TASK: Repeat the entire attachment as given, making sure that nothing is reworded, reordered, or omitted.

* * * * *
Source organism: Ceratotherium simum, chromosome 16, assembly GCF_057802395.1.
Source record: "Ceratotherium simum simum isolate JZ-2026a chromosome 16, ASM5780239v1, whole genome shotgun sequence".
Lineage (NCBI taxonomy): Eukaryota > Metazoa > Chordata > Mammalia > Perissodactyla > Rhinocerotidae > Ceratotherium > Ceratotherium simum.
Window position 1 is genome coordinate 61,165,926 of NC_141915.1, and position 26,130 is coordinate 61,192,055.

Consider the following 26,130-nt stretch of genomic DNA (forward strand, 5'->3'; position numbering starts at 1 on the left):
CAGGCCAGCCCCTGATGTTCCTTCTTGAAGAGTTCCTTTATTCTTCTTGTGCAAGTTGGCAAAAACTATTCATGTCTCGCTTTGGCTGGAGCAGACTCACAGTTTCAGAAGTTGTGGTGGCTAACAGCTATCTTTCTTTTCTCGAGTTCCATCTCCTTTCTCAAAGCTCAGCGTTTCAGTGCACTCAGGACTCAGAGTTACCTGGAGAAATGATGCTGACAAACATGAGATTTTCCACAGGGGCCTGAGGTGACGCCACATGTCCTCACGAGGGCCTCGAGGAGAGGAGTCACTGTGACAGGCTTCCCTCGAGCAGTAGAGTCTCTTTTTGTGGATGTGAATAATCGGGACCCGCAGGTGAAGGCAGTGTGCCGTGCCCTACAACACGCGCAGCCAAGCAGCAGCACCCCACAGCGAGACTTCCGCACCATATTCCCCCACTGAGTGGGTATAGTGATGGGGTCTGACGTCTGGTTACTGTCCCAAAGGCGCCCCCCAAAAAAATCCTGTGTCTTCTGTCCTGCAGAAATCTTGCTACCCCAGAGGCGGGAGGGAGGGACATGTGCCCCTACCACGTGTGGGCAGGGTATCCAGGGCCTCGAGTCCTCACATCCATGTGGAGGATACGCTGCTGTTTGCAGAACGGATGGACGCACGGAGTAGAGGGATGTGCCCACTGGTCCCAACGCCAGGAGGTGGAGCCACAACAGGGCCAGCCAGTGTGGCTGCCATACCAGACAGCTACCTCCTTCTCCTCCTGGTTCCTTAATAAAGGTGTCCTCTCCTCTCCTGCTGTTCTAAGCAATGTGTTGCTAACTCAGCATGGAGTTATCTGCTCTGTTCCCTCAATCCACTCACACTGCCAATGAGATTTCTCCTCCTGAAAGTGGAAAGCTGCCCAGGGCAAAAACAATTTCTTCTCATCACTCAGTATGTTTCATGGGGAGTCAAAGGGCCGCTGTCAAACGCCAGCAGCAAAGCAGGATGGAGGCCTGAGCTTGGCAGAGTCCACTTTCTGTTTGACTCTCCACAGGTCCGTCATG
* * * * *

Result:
Source organism: Ceratotherium simum, chromosome 16, assembly GCF_057802395.1.
Source record: "Ceratotherium simum simum isolate JZ-2026a chromosome 16, ASM5780239v1, whole genome shotgun sequence".
Lineage (NCBI taxonomy): Eukaryota > Metazoa > Chordata > Mammalia > Perissodactyla > Rhinocerotidae > Ceratotherium > Ceratotherium simum.
Window position 1 is genome coordinate 61,165,926 of NC_141915.1, and position 26,130 is coordinate 61,192,055.

Consider the following 26,130-nt stretch of genomic DNA (forward strand, 5'->3'; position numbering starts at 1 on the left):
CAGGCCAGCCCCTGATGTTCCTTCTTGAAGAGTTCCTTTATTCTTCTTGTGCAAGTTGGCAAAAACTATTCATGTCTCGCTTTGGCTGGAGCAGACTCACAGTTTCAGAAGTTGTGGTGGCTAACAGCTATCTTTCTTTTCTCGAGTTCCATCTCCTTTCTCAAAGCTCAGCGTTTCAGTGCACTCAGGACTCAGAGTTACCTGGAGAAATGATGCTGACAAACATGAGATTTTCCACAGGGGCCTGAGGTGACGCCACATGTCCTCACGAGGGCCTCGAGGAGAGGAGTCACTGTGACAGGCTTCCCTCGAGCAGTAGAGTCTCTTTTTGTGGATGTGAATAATCGGGACCCGCAGGTGAAGGCAGTGTGCCGTGCCCTACAACACGCGCAGCCAAGCAGCAGCACCCCACAGCGAGACTTCCGCACCATATTCCCCCACTGAGTGGGTATAGTGATGGGGTCTGACGTCTGGTTACTGTCCCAAAGGCGCCCCCCAAAAAAATCCTGTGTCTTCTGTCCTGCAGAAATCTTGCTACCCCAGAGGCGGGAGGGAGGGACATGTGCCCCTACCACGTGTGGGCAGGGTATCCAGGGCCTCGAGTCCTCACATCCATGTGGAGGATACGCTGCTGTTTGCAGAACGGATGGACGCACGGAGTAGAGGGATGTGCCCACTGGTCCCAACGCCAGGAGGTGGAGCCACAACAGGGCCAGCCAGTGTGGCTGCCATACCAGACAGCTACCTCCTTCTCCTCCTGGTTCCTTAATAAAGGTGTCCTCTCCTCTCCTGCTGTTCTAAGCAATGTGTTGCTAACTCAGCATGGAGTTATCTGCTCTGTTCCCTCAATCCACTCACACTGCCAATGAGATTTCTCCTCCTGAAAGTGGAAAGCTGCCCAGGGCAAAAACAATTTCTTCTCATCACTCAGTATGTTTCATGGGGAGTCAAAGGGCCGCTGTCAAACGCCAGCAGCAAAGCAGGATGGAGGCCTGAGCTTGGCAGAGTCCACTTTCTGTTTGACTCTCCACAGGTCCGTCATG